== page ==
We’ve reviewed several books about Longevity over the nearly two years the Hub has been running, the most recent one being Mark Venning’s review of The 100-Year Life. (See Superlongevity: The 100-Year Life in a Blue Zone).
I mentioned this book in my talk Thursday to T.E. Wealth, in the context of the prospect of an 80-year investment time horizon for Millennials. (Implication of that: 100% stocks!)
But until now, for obvious reasons, we have held off on the “farther out” topic of immortality.
Even so, there is a growing literature on the topic of what I might term “ultra-longevity.” One in this camp is Long for This World: The Strange Science of Immortality.
Published in 2010 by science writing teacher Jonathan Weiner, the book focuses on a real believer in the possibility of human immortality: one Aubrey David Nicholas Jasper de Grey, who he quotes thus: “When you start talking’ about five-hundred year humans, or one-thousan’-year humans, most members of the general public get a li’l bit nervous.”
Indeed, and Weiner himself seems skeptical, despite providing such a platform to Aubrey de Grey. As the back-cover blurb states, “Could we live forever? And if we could — would we want to?”
As in other reviews, it’s useful to recap the crucial distinction between Life Expectancy and Maximum Life span. Weiner defines Life Expectancy as “the average age that babies born in any given generation or any particular year can expect to reach.” By contrast, “Maximum life span is the longest that any member of a species is known to have attained.”
In the modern era, the maximum human lifespan has been enjoyed by Jeanne Calment of Arles France, who lived to 122 years and four months, or 44,724 days in total. That, Weiner adds in a typical philosophical aside, is roughly the age God promised Adam and Eve after evicting them the Garden: “My spirit will not contend in man forever, for he is mortal; his days will be a hundred and twenty years.”
But Aubrey de Grey thinks there is no limit, Weiner writes:
“He is convinced that we can double or triple our life span again and again … We can engineer as long a life span as we like.”
The scientist set himself the task of solving “the seven deadly things,” a list of scientific reasons our bodies normally break down and eventually die: “There’s junk inside cells; and there’s junk outside cells. There are mutations outside the nucleus. There are too few cells; there are too many cells. And there are the cross-links, which stiffen up our working parts everywhere throughout the body at the finest scale.”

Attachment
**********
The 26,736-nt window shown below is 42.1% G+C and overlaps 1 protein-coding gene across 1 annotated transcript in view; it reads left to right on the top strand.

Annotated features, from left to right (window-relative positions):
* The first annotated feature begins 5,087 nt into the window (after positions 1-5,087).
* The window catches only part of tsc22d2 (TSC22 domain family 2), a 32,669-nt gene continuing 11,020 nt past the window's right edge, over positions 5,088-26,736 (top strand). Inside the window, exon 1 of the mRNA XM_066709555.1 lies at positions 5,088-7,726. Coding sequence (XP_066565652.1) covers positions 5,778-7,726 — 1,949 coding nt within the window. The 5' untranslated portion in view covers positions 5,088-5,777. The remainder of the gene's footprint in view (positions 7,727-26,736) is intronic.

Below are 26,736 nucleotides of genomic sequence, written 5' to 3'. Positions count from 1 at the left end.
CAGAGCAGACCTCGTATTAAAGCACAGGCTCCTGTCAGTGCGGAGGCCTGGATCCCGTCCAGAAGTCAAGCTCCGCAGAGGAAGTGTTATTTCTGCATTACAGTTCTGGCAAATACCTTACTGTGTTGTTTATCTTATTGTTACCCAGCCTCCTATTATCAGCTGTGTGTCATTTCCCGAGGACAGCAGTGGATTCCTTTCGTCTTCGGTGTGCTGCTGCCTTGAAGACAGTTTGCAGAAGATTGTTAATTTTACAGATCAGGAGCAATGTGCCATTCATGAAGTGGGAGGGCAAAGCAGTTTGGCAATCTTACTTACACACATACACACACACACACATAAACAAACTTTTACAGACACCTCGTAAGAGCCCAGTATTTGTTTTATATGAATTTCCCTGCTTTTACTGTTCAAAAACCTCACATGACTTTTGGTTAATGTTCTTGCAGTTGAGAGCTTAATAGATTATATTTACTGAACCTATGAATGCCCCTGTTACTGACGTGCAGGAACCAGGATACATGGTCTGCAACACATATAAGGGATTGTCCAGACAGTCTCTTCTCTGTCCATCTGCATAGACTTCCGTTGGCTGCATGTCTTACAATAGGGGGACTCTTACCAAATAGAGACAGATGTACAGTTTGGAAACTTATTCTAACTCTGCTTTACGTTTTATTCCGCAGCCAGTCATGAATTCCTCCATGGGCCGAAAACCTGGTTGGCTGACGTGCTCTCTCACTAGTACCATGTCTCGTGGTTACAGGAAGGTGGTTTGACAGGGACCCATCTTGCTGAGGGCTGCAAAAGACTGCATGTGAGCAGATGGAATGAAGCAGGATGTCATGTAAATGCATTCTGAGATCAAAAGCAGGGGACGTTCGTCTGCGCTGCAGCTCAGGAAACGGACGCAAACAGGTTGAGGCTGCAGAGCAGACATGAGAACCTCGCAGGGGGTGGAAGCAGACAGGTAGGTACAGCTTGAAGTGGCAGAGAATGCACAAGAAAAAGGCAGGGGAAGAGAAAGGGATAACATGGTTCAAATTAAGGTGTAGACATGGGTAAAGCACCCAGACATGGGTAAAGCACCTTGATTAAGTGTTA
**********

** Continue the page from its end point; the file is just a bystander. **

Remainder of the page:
The solutions Aubrey is seeking for these problems he calls SENS, which stands for Strategies for the Engineering of Negligible Senescence.
As an objective journalist, as opposed to an unquestioning acolyte, Weiner does take pains to find other aging and longevity experts who view all this as nonsense, but he also finds credible experts who occupy a reasonable middle ground. One is Jan Vijg of the Albert Einstein School of Medicine, who tells Weiner “we may be able to extend the human life span significantly and soon.” Our bodies have so many flaws that we may be able to fix through “SENS-like interventions … Babies born in 2013 may have a life expectancy of 120 and live halfway into the next century.”
Weiner himself seems both hopeful of and skeptical for such breakthroughs. One of his closing chapters is titled “The Trouble with Immortality.” One such trouble is boredom: as Weiner observes, “for some people, even the life span we have now is boring; they already feel they are too long for this world.”
All in all, though, an entertaining romp that makes you at least consider the possibility of a life span that may be a decade or two longer than what you once might have considered possible. After all, and as others have noted, for every ten extra years we live, advances in medical science are providing a bonus two years of longevity. The longer you live, the more time there is for breakthroughs to occur, and the greater the odds they will occur in time to buy you more time — and so the cycle may repeat, at least for awhile.
How does this relate to Financial Independence?
How does this jibe with the Hub’s views on Financial Independence? As I have said in talks on this topic, even if you mentally add just ten years to your expected lifespan — and seven of those to your workspan — it makes sense to retire a bit later, and explore possible Encore Careers that could last 15 or 20 years. This is of course the subject of my new book written with Mike Drak: Victory Lap Retirement, which should be in major book stores by now, or online here.
Financially, you’d want a bit of longevity insurance (i.e. annuities or true pensions), you’d want to keep Growth investments (i.e. stocks) as long as possible, and you’d want to delay drawing down on those investments for a bit longer.
In short, you’d want to hedge your bets just in case Aubrey de Grey turns out to be even half right.